Michael Lynch is the CEO of Improve Your Tomorrow. It's a Sacramento-based nonprofit with the mission "to increase the number of young men of color (YMOC) to attend and graduate from colleges and universities."

Credit: ABC10

Lynch says more Black students can succeed with equitable access to resources in education and society, overall.

"Historically, Black students have struggled to succeed as well as their peers in California," said Lynch. "The conditions in which Black students show up to their schools matter, like the infrastructure, housing, food insecurity and economic circumstances. So, if Black students are not showing up to school fed, feeling secured, or leaving challenging homes or environments, the city and county is responsible."

By leading IYT, Lynch and the rest of the IYT team focus on closing the college opportunity gap, specifically for young men of color. IYT says the systemic barriers young men of color face, like the school-to-prison pipeline, do not end once they graduate high school.

That's why IYT provides a list of educational programs, like IYT College Academy and IYT University. These programs come with mentorship, college advising, college tours, tutoring, parent engagement and more.

Outside of ensuring all students, especially Black youth, have equitable access to resources, Lynch goes on to explain the power of representation. He says the shortage of Black teachers is a contributing factor to the achievement gap in education.


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"If you're often not interacting with a teacher who shares your same cultural experiences, if you're in class where you may not be engaged, all of these challenges are disproportionate amongst Black students," said Lynch. "It's not one entity that's solely responsible, but a systemic structure that has historically failed Black students to make sure that they can succeed at their best level."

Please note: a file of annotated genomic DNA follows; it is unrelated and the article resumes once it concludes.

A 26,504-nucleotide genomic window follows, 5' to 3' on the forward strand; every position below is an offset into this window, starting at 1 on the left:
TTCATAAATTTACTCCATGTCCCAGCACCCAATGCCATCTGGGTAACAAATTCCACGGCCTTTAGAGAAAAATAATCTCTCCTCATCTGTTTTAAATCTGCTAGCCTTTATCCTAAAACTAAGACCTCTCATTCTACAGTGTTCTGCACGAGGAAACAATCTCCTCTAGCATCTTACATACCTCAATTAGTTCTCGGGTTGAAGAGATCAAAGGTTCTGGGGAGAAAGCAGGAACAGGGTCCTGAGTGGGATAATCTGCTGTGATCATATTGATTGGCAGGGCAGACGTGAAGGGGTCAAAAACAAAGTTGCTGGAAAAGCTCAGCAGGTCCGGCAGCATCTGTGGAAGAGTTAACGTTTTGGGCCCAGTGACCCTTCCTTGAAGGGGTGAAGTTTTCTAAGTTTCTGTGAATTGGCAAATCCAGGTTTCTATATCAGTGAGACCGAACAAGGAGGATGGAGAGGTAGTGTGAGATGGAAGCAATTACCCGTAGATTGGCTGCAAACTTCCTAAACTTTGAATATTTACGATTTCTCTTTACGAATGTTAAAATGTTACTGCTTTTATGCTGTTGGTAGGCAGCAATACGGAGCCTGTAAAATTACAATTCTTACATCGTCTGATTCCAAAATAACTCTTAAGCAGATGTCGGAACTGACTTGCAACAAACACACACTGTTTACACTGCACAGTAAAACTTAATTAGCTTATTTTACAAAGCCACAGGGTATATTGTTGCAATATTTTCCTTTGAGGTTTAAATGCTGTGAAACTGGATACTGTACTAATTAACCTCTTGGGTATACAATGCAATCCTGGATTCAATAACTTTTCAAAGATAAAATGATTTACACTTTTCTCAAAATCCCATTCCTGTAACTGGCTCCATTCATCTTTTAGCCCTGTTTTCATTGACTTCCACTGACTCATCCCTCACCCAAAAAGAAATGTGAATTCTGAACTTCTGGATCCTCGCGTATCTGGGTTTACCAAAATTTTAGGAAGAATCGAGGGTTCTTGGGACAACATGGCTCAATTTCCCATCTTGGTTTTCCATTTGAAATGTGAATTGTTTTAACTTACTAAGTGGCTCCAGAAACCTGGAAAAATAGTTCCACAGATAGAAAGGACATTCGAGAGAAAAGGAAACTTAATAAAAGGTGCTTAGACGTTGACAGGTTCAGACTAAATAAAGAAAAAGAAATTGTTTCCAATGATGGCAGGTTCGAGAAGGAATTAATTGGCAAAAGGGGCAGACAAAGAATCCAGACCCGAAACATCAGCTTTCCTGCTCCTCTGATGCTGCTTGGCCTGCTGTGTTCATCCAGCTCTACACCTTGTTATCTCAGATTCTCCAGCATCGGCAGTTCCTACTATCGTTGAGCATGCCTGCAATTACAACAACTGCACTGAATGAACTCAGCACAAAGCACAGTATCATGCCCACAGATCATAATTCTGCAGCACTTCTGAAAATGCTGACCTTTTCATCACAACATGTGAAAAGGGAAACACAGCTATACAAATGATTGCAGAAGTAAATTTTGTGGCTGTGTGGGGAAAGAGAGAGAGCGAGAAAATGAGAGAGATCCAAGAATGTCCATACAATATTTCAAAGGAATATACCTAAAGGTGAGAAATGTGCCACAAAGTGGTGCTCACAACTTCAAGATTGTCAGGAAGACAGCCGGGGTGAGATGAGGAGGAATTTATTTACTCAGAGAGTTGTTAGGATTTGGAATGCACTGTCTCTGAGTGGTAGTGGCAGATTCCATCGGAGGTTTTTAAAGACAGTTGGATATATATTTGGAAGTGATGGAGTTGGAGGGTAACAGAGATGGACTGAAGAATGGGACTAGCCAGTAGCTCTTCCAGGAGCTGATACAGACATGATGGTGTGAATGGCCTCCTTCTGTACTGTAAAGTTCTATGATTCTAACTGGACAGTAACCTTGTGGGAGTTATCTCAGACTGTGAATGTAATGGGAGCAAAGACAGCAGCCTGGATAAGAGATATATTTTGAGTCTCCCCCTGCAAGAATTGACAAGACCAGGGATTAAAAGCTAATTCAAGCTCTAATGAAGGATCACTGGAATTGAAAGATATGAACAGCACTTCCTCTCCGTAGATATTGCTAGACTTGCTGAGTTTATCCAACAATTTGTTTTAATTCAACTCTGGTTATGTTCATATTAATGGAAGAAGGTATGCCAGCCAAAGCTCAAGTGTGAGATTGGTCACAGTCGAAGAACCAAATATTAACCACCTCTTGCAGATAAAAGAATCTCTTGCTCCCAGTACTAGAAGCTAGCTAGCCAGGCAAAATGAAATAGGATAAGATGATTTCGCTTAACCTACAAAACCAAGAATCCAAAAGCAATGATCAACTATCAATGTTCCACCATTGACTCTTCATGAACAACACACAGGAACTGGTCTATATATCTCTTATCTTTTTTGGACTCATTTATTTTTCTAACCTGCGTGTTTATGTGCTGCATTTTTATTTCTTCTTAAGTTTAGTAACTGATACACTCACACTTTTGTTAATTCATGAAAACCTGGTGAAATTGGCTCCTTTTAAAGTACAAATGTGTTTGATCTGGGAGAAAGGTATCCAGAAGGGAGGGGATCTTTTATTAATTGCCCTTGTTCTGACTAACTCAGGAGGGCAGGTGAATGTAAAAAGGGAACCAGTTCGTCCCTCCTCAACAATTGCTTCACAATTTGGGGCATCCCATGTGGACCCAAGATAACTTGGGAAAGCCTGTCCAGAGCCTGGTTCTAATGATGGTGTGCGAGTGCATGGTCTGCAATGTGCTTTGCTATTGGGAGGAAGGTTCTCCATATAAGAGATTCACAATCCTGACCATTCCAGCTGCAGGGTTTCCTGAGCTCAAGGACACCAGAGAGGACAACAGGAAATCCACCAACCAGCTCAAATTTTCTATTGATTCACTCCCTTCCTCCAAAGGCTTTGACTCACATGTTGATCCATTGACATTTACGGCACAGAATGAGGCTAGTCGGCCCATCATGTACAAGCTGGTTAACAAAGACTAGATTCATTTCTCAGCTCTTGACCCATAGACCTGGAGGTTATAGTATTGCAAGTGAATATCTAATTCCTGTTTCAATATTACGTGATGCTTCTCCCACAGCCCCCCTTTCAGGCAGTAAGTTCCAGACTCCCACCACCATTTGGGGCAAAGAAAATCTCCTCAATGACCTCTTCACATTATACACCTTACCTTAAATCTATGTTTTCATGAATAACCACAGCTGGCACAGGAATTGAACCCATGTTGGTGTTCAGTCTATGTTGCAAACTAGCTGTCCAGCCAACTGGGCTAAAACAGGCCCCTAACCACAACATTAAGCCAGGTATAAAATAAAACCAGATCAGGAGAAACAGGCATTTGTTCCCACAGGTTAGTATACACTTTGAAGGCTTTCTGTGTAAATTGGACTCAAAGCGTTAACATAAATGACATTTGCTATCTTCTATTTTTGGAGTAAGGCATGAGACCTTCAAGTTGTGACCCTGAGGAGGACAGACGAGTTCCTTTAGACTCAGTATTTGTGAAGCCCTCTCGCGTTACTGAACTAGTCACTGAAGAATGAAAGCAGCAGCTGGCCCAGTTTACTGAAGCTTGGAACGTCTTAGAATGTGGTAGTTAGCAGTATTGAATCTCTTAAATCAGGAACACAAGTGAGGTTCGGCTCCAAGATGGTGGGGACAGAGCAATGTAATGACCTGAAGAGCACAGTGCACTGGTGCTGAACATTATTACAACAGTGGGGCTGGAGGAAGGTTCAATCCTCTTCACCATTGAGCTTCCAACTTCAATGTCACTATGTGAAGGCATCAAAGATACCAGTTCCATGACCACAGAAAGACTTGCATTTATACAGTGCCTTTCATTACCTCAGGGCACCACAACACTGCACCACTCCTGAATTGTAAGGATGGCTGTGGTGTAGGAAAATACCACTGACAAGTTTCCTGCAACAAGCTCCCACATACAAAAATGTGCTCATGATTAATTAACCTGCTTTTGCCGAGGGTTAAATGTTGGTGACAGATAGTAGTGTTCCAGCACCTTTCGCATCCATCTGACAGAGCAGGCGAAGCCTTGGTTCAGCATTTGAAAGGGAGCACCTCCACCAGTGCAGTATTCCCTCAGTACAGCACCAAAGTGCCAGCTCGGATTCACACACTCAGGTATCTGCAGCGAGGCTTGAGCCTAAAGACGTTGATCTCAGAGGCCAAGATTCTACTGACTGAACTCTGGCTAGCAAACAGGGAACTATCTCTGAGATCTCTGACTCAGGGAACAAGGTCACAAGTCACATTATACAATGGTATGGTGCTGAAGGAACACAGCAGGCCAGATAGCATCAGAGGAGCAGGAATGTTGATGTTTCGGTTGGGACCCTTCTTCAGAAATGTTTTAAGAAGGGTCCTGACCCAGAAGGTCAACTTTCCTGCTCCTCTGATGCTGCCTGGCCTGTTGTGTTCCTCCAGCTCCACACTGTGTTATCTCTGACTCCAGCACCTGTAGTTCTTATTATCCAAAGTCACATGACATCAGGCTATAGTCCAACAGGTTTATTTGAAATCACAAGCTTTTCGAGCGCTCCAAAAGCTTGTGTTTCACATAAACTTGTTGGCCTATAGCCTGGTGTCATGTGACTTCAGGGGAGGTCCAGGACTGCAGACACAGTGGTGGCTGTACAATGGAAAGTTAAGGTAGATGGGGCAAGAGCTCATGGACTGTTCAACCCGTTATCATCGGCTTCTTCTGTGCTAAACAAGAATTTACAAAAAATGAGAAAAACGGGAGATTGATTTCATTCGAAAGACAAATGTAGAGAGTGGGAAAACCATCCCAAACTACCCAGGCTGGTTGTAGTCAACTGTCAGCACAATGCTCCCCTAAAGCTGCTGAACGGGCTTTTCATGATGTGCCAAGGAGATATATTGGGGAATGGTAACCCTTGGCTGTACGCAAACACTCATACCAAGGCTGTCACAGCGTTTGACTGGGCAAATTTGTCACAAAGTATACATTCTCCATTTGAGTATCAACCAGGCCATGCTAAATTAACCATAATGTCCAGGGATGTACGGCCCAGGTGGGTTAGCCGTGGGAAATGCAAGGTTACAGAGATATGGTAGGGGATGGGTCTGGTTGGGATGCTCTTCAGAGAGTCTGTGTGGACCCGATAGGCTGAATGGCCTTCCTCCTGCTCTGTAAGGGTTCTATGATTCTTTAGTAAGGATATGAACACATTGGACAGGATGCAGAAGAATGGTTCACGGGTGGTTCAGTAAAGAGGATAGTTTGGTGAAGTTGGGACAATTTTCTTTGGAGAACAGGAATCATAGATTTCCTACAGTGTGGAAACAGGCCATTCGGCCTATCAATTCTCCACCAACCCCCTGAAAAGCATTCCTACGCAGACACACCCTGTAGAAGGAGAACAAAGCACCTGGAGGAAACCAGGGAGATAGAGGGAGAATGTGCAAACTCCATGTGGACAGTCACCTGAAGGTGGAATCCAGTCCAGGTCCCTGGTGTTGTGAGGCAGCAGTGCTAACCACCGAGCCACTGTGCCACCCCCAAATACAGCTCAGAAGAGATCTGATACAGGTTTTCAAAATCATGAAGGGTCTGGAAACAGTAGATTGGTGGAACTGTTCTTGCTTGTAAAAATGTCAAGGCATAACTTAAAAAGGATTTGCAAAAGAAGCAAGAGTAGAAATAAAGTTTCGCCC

At Fortune School, African American leaders hold the roadmap to Black student achievement. Fortune is looking to hire more diverse teachers, especially in the shortage areas of science and math.

Outside of ensuring Black representation at Fortune, some other practices being used to help close the achievement gap include:

  • The school leader has a vision and plan based upon the expectation that students can and will succeed.
  • The teachers are selected for their beliefs that students can and will succeed and a willingness to show progress toward that goal.
  • The parents commit to assisting students at home and supporting the school.
  • The students who need extra time for instruction receive it.
  • Overall enrollment is smaller than average. 
  • Professional development for teachers and time for peer collaboration. 
  • The parents receive learning opportunities to encourage involvement.
  • Meaningful experiences to encourage aspiration for college and career. 
  • Technology platforms are deployed for instruction, family communications, data analysis and public information. 
  • Instructional strategies are based on frequent student assessments and adjustments to instructional strategies as necessary.
  • Community supporters are engaged.

Atkins is determined to help all scholars, especially Black students, succeed through representation in classrooms, along with applying culturally appropriate teaching strategies.

"It continues to be a fight," said Atkins. "It's a fight that I'm willing to fight for. Our scholars are everything. They are our future and I see myself in all of them. I'm honestly here to give them a better experience than what I got."